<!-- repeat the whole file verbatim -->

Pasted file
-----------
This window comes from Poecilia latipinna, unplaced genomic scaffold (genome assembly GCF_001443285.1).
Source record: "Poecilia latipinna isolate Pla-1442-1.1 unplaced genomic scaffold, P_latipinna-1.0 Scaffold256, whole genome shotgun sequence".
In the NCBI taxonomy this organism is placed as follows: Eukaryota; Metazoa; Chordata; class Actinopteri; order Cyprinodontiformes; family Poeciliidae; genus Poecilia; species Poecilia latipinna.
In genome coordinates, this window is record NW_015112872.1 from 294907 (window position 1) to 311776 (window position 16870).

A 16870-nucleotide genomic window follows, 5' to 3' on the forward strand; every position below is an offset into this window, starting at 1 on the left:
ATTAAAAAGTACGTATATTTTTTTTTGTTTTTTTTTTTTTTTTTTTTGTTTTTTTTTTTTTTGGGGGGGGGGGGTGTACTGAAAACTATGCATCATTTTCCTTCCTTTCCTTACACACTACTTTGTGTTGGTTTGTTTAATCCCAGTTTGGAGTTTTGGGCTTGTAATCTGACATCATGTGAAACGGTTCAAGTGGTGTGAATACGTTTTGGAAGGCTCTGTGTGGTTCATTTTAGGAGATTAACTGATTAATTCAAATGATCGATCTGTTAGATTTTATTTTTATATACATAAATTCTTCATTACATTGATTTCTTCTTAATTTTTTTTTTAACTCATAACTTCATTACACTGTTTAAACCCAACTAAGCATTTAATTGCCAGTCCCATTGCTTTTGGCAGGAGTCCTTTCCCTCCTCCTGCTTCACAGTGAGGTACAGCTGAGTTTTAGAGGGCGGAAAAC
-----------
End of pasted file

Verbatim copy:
This window comes from Poecilia latipinna, unplaced genomic scaffold (genome assembly GCF_001443285.1).
Source record: "Poecilia latipinna isolate Pla-1442-1.1 unplaced genomic scaffold, P_latipinna-1.0 Scaffold256, whole genome shotgun sequence".
In the NCBI taxonomy this organism is placed as follows: Eukaryota; Metazoa; Chordata; class Actinopteri; order Cyprinodontiformes; family Poeciliidae; genus Poecilia; species Poecilia latipinna.
In genome coordinates, this window is record NW_015112872.1 from 294907 (window position 1) to 311776 (window position 16870).

A 16870-nucleotide genomic window follows, 5' to 3' on the forward strand; every position below is an offset into this window, starting at 1 on the left:
ATTAAAAAGTACGTATATTTTTTTTTGTTTTTTTTTTTTTTTTTTTTGTTTTTTTTTTTTTTGGGGGGGGGGGGTGTACTGAAAACTATGCATCATTTTCCTTCCTTTCCTTACACACTACTTTGTGTTGGTTTGTTTAATCCCAGTTTGGAGTTTTGGGCTTGTAATCTGACATCATGTGAAACGGTTCAAGTGGTGTGAATACGTTTTGGAAGGCTCTGTGTGGTTCATTTTAGGAGATTAACTGATTAATTCAAATGATCGATCTGTTAGATTTTATTTTTATATACATAAATTCTTCATTACATTGATTTCTTCTTAATTTTTTTTTTAACTCATAACTTCATTACACTGTTTAAACCCAACTAAGCATTTAATTGCCAGTCCCATTGCTTTTGGCAGGAGTCCTTTCCCTCCTCCTGCTTCACAGTGAGGTACAGCTGAGTTTTAGAGGGCGGAAAAC